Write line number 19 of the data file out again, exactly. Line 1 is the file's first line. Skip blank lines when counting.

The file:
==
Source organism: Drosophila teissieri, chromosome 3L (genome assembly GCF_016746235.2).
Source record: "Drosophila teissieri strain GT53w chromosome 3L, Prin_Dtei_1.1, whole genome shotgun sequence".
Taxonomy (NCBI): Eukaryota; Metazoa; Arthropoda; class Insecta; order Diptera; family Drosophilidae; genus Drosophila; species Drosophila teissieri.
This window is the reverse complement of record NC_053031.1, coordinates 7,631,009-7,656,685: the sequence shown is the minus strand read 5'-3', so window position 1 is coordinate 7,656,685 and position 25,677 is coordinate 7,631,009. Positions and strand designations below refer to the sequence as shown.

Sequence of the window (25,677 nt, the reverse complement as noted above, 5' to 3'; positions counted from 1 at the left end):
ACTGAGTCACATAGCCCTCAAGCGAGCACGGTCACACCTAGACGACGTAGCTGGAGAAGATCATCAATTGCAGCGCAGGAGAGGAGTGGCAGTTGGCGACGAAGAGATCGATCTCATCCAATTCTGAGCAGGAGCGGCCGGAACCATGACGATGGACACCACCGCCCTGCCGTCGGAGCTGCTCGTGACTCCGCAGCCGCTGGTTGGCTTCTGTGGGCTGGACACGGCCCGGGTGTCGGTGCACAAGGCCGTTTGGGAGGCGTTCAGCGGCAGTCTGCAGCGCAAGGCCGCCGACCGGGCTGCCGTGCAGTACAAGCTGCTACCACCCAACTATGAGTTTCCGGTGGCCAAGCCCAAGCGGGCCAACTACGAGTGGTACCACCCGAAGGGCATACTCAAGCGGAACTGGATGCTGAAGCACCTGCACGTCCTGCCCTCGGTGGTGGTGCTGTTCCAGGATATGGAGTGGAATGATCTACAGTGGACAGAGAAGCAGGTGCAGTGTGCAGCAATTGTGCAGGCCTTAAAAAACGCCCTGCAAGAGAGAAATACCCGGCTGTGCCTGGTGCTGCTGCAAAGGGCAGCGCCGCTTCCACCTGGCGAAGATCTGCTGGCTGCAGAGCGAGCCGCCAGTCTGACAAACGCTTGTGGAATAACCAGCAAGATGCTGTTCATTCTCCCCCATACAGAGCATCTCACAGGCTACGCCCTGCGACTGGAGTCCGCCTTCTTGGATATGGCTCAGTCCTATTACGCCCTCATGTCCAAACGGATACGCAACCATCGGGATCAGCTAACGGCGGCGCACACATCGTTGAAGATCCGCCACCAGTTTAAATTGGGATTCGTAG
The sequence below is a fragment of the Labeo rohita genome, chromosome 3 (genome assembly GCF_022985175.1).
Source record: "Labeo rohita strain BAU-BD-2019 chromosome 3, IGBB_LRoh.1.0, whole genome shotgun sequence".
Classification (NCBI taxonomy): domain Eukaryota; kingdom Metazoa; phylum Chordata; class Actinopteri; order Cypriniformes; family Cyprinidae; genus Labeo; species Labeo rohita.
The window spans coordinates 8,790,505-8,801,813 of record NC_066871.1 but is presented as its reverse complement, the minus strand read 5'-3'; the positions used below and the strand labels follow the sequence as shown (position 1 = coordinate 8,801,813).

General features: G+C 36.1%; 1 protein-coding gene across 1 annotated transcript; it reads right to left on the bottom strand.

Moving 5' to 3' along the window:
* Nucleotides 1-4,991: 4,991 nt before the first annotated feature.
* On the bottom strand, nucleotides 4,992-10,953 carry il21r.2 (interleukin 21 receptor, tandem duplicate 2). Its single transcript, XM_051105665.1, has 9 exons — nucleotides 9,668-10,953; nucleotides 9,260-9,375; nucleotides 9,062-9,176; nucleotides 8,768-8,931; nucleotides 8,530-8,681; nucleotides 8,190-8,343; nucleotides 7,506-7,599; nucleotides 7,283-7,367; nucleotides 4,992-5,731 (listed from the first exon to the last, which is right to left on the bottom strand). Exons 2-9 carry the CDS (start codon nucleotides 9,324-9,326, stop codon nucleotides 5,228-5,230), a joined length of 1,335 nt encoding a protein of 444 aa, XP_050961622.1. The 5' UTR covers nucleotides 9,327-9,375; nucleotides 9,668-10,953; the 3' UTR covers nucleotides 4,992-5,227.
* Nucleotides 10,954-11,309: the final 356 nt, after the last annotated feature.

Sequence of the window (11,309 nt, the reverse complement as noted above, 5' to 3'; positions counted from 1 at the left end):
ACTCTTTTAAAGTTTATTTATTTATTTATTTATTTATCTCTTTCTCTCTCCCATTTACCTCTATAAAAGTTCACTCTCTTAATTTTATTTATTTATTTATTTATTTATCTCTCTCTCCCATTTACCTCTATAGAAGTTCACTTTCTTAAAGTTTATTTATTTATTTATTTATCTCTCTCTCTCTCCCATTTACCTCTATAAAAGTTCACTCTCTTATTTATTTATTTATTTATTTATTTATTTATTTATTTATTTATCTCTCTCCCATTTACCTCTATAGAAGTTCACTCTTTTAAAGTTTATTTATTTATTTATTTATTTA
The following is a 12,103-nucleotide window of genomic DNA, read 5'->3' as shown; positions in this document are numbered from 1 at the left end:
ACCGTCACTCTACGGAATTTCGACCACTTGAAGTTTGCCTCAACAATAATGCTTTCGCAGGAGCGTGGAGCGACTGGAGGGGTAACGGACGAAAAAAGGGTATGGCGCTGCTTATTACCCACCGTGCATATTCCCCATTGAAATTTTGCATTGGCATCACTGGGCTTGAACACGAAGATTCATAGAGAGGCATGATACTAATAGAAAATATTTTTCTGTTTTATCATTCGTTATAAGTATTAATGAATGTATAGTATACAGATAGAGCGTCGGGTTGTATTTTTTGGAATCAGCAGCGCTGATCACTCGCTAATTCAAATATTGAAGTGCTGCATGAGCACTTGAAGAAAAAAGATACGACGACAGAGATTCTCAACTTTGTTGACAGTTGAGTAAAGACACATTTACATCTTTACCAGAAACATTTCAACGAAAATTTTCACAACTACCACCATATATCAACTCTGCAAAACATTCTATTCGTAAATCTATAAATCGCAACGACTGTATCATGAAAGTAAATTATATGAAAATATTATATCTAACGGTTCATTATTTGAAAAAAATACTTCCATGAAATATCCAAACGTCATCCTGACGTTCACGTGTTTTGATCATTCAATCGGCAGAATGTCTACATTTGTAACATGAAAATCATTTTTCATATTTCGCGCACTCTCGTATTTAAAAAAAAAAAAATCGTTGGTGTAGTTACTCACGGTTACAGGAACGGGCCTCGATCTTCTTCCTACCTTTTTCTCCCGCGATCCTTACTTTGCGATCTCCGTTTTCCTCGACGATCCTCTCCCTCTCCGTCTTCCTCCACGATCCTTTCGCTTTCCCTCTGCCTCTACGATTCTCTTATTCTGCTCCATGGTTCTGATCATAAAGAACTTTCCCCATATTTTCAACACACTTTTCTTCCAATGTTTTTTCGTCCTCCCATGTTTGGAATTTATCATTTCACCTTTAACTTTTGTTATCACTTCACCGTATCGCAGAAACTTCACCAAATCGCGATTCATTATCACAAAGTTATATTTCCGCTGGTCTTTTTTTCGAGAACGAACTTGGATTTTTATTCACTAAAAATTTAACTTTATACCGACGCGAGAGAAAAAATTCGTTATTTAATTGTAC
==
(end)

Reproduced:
ACCGTCACTCTACGGAATTTCGACCACTTGAAGTTTGCCTCAACAATAATGCTTTCGCAGGAGCGTGGAGCGACTGGAGGGGTAACGGACGAAAAAAGGGTATGGCGCTGCTTATTACCCACCGTGCATATTCCCCATTGAAATTTTGCATTGGCATCACTGGGCTTGAACACGAAGATTCATAGAGAGGCATGATACTAATAGAAAATATTTTTCTGTTTTATCATTCGTTATAAGTATTAATGAATGTATAGTATACAGATAGAGCGTCGGGTTGTATTTTTTGGAATCAGCAGCGCTGATCACTCGCTAATTCAAATATTGAAGTGCTGCATGAGCACTTGAAGAAAAAAGATACGACGACAGAGATTCTCAACTTTGTTGACAGTTGAGTAAAGACACATTTACATCTTTACCAGAAACATTTCAACGAAAATTTTCACAACTACCACCATATATCAACTCTGCAAAACATTCTATTCGTAAATCTATAAATCGCAACGACTGTATCATGAAAGTAAATTATATGAAAATATTATATCTAACGGTTCATTATTTGAAAAAAATACTTCCATGAAATATCCAAACGTCATCCTGACGTTCACGTGTTTTGATCATTCAATCGGCAGAATGTCTACATTTGTAACATGAAAATCATTTTTCATATTTCGCGCACTCTCGTATTTAAAAAAAAAAAAATCGTTGGTGTAGTTACTCACGGTTACAGGAACGGGCCTCGATCTTCTTCCTACCTTTTTCTCCCGCGATCCTTACTTTGCGATCTCCGTTTTCCTCGACGATCCTCTCCCTCTCCGTCTTCCTCCACGATCCTTTCGCTTTCCCTCTGCCTCTACGATTCTCTTATTCTGCTCCATGGTTCTGATCATAAAGAACTTTCCCCATATTTTCAACACACTTTTCTTCCAATGTTTTTTCGTCCTCCCATGTTTGGAATTTATCATTTCACCTTTAACTTTTGTTATCACTTCACCGTATCGCAGAAACTTCACCAAATCGCGATTCATTATCACAAAGTTATATTTCCGCTGGTCTTTTTTTCGAGAACGAACTTGGATTTTTATTCACTAAAAATTTAACTTTATACCGACGCGAGAGAAAAAATTCGTTATTTAATTGTAC